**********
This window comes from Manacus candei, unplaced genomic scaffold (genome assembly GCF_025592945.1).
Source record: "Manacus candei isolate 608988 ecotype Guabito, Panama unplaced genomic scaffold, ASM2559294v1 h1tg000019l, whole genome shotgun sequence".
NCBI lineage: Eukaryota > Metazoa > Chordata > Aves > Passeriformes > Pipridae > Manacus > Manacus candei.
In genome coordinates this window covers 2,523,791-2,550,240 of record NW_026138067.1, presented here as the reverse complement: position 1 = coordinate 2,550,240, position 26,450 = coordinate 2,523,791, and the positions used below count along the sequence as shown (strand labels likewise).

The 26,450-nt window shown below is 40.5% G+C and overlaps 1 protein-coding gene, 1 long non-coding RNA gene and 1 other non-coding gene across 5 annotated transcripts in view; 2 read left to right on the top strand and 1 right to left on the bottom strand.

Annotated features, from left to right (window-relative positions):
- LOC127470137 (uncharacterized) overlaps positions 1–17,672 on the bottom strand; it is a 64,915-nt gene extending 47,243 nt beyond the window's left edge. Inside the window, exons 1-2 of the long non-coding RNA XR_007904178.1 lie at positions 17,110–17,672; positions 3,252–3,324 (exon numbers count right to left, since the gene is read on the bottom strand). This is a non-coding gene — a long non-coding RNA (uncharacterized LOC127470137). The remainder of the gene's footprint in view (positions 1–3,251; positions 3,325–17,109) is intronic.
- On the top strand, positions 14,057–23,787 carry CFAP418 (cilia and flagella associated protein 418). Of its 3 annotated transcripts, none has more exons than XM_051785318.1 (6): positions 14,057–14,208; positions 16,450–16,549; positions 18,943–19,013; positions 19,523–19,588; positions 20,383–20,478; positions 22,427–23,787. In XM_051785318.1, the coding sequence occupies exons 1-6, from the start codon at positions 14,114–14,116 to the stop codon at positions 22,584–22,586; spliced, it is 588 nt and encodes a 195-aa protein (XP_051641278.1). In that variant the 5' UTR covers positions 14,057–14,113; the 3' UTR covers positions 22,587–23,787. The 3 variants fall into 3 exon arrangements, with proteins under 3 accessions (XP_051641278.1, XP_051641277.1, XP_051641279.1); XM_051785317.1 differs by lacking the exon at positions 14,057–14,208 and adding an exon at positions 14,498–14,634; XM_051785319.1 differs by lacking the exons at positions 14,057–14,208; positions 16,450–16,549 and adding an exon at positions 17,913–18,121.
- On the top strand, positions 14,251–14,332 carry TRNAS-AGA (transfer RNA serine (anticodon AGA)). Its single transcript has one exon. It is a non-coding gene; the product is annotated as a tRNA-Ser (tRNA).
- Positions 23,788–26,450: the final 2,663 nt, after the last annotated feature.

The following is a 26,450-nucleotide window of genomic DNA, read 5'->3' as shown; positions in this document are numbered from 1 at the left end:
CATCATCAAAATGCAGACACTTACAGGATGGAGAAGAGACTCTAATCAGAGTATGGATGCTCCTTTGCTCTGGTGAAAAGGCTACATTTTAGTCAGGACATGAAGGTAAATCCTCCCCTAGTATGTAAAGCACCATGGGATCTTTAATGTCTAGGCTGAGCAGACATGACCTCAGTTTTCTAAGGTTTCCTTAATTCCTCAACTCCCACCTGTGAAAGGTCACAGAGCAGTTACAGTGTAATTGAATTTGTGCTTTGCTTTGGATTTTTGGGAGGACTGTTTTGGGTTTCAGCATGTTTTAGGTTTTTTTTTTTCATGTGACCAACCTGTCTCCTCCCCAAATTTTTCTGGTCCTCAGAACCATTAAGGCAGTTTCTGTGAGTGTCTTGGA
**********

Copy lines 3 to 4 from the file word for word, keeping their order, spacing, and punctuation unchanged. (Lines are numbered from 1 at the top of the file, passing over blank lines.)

NCBI lineage: Eukaryota > Metazoa > Chordata > Aves > Passeriformes > Pipridae > Manacus > Manacus candei.
In genome coordinates this window covers 2,523,791-2,550,240 of record NW_026138067.1, presented here as the reverse complement: position 1 = coordinate 2,550,240, position 26,450 = coordinate 2,523,791, and the positions used below count along the sequence as shown (strand labels likewise).